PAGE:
• About $20,000 was donated to the 100 Black Men of Jackson to support the summer program “Diversity the 100 Way.” Each week during the summer, students learned about a different world culture, which included a visit to the Mississippi Band of Choctaw Indians reservation to learn about tribal culture in Mississippi. The program continued throughout the school year and included a celebration of Christmas Around the World, where local residents who are native to various world cultures presented traditional Christmas meals to showcase the different ways Christmas is celebrated around the world.
• During the holidays, the families of Nissan employees serving in the Middle East received generous Christmas gifts to show support of their work for the country and for Nissan. Each child in the family was assured of receiving at least one item that they “really, really” wanted for Christmas, said Irvin.
• Nissan Canton donated $2,000 to support the State Conference of the Academic Decathlon. Teams of high school juniors and seniors competed in 10 events for academic medals that included competition in history, economics, mathematics and other areas.
• Donations toward the pledges to Mississippi institutions of higher learning continued with $30,000 each to the Mississippi University for Women, to support the Nissan Auditorium; Mississippi Valley State University, to support the “Valley of Scholars” program; Delta State University, to support Nissan Superintendents’ Academy; Alcorn State University, to support scholarships for environmental science and industrial technology; and to Tougaloo College, to support its Fiscal Affairs Office. (This year is the last year for Nissan’s installment to Tougaloo College.)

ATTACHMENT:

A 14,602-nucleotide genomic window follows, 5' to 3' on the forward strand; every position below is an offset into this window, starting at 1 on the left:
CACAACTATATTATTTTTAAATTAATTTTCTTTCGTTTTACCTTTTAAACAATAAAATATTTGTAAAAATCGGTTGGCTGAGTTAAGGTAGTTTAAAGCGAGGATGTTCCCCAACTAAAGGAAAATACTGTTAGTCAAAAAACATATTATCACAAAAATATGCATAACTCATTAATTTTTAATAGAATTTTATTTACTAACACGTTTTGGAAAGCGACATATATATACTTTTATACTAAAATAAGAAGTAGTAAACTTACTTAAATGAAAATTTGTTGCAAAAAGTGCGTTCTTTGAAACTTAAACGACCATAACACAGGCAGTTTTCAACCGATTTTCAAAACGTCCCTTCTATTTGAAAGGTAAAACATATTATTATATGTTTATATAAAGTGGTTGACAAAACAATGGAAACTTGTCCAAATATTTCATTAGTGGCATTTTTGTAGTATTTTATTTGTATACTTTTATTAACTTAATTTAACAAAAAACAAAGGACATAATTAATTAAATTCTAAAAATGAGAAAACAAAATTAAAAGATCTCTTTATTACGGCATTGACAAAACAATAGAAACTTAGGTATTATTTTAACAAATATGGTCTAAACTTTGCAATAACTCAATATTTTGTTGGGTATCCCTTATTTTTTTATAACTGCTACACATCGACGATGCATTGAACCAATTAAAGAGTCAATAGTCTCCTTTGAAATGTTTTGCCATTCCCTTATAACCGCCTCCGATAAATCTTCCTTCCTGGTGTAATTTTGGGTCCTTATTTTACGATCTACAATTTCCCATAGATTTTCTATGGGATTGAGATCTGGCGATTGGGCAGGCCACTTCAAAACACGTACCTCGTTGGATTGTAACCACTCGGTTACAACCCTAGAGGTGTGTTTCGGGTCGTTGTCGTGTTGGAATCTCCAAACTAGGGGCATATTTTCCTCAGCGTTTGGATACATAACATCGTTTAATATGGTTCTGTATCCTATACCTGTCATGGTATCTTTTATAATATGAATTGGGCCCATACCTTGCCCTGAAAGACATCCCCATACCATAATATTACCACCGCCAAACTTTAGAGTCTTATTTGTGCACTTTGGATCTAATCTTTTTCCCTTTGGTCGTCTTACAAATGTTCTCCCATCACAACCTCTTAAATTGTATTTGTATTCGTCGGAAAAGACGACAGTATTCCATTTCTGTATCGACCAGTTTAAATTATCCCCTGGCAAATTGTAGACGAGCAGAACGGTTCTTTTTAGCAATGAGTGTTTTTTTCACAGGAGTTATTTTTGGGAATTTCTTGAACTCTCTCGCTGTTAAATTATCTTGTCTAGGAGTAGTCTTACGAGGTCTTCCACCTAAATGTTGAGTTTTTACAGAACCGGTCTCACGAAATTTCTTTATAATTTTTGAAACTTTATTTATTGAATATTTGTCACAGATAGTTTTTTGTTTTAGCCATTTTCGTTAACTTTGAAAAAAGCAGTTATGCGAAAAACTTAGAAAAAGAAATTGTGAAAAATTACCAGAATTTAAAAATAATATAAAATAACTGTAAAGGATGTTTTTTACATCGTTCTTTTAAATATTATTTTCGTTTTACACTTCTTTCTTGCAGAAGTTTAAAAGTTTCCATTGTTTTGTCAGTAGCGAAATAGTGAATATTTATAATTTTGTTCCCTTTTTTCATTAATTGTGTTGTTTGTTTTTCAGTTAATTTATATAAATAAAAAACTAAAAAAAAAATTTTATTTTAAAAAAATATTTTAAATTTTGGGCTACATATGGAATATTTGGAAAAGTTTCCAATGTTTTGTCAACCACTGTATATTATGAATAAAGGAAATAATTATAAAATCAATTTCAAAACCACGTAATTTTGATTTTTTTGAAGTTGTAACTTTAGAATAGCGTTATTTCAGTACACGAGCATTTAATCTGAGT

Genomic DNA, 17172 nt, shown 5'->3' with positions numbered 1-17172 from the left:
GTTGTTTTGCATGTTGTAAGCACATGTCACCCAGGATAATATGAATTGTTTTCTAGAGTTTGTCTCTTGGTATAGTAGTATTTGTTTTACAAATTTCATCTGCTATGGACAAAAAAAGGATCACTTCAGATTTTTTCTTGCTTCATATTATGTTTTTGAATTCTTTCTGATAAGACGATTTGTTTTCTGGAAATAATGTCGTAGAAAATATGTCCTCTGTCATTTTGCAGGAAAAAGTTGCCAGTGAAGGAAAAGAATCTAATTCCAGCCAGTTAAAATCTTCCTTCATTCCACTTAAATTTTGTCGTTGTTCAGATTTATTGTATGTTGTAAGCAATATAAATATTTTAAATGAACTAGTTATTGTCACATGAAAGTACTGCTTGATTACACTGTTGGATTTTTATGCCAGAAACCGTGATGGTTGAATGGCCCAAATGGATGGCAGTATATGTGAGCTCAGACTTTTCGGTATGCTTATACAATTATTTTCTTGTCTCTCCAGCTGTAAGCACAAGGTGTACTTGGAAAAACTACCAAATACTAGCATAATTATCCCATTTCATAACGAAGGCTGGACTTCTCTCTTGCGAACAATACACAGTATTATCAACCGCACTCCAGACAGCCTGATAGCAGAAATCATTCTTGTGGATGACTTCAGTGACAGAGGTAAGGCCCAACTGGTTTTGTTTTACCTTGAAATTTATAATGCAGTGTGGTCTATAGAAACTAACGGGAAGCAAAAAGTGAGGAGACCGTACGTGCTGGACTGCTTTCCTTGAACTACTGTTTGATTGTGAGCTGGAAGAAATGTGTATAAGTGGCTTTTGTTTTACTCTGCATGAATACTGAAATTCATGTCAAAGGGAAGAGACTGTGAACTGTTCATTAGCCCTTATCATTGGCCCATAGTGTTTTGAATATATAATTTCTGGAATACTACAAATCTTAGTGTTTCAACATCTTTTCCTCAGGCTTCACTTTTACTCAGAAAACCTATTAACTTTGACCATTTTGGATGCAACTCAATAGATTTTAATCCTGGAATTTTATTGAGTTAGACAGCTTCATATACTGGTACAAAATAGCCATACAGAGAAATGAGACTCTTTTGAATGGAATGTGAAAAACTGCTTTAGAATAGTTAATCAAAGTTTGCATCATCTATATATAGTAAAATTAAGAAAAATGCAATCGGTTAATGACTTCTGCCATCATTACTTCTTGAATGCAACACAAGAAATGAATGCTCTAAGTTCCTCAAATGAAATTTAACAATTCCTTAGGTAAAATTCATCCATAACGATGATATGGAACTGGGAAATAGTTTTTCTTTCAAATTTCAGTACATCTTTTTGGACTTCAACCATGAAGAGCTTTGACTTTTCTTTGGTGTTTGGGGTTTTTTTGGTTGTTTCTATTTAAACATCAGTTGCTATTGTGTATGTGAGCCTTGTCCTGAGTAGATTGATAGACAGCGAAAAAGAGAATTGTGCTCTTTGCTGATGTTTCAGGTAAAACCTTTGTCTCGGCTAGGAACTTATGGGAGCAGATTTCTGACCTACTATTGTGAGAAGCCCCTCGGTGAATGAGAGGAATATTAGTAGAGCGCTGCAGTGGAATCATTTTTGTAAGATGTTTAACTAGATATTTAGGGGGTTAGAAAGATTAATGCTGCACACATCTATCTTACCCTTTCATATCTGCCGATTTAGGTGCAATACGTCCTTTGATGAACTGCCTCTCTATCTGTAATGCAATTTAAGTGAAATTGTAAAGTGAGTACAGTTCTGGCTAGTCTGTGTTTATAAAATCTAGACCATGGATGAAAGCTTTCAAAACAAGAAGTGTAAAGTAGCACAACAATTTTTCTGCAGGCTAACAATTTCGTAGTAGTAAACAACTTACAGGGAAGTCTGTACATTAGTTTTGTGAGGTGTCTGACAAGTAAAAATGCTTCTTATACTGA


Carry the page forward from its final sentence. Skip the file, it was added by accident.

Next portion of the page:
“In addition to the economic impact Nissan is making in the state of Mississippi, we are strongly committed to being a good corporate citizen in our community,” said Irvin. “Nissan will continue making corporate contributions that focus on the areas of education and community service. We have a sincere desire to be a part of the community that we live in, as well as a world-class automobile manufacturer.”
Contact MBJ contributing writer Lynne W. Jeter at email@example.com.